One Sunny Day in The Great Northwest

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by Jen Rouse
The Short Years

Today, as I look out my window, it’s grey, windy and wet. Just like it has been for so many of the past few months. Yesterday was golden; today is depressingly not. Some people talk about moving somewhere else, some place where sunshine is not a rare commodity that Mother Nature measures out in drips and drops. But I can’t help loving it here anyway.

 

image from Wikipedia

 

After all, according to the New York Times, Corvallis (and its overlooked sidekick, Albany) is THE safest place to live, natural-disaster-wise. I mean, yes, we’ve got rain. But we don’t generally have tornadoes, hurricanes, major earthquakes, droughts or blizzards. Unless you’re made of sugar, rain isn’t going to kill you. (That’s what my mom always used to say to me. “You’re not made of sugar! You won’t melt!”)

I also love that when we *do* have a sunny day after a long rainy spell, it’s not just another sunny day. It’s a magical day. Yesterday I went for a run with a friend along the Willamette River on Albany’s lovely Dave Clark path, hiked with my family at Bald Hill along the edge of Corvallis, and worked in the yard for hours. It was one of those days that was just so gosh-darn pleasant you want to put a pin in it and keep it in your mental scrapbook, preserved forever. (And, as my friend Stephanie eloquently points out, the fact that the news about Osama bin Laden’s death came as just a pleasant surprise at the end of a pleasant day is a testament to how fortunate we are to live in relative peace and safety every day).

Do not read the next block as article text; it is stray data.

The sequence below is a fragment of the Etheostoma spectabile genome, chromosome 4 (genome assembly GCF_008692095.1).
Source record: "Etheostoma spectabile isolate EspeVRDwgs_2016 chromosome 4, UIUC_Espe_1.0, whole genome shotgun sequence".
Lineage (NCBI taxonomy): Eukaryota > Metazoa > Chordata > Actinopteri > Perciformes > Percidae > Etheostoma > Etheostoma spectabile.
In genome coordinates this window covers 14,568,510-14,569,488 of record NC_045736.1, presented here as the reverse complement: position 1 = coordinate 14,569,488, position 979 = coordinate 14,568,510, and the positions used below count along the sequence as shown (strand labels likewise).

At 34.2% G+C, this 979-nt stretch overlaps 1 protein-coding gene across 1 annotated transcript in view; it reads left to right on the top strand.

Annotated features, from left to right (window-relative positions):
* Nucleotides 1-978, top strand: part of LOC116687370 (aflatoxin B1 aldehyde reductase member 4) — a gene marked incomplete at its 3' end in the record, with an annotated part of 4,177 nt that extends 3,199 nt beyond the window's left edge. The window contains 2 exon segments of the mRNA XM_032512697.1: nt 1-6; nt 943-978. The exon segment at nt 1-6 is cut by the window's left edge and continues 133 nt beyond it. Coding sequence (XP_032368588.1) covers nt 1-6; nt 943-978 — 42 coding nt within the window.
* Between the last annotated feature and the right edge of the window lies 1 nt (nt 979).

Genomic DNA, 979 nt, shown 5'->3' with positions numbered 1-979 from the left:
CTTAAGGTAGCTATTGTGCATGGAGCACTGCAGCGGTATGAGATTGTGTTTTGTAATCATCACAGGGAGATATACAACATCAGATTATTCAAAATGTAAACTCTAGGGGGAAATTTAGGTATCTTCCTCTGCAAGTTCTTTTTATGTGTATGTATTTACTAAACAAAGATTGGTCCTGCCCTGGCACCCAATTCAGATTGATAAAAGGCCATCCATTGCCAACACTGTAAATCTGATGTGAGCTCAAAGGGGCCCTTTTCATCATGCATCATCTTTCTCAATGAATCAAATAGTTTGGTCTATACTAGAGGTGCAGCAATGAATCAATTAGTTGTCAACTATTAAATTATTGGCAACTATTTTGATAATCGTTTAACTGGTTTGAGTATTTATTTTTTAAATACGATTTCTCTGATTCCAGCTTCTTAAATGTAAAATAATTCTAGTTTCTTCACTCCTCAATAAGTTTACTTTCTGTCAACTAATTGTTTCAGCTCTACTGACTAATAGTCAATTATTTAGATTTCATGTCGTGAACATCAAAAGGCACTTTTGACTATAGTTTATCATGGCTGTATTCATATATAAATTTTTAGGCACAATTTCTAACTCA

In the Northwest, a sunny day brings everyone out of hiding–not just physically, but emotionally, too. There’s a tangible sense of goodwill spilling out of everyone. Everywhere I went yesterday, there were people, people, people; paths and trails and yards were full of pale folks soaking in the Vitamin D. Living here in the wintertime can feel a little like hibernating–everyone dashes from their cars to their houses without taking time to stop and chat. In spring, we all emerge, blinking in the light, and neighbors walk their dogs and dig in their gardens and wash their cars and we all smile at every person we see, whether a friend or a stranger, because after all–it’s a sunny day.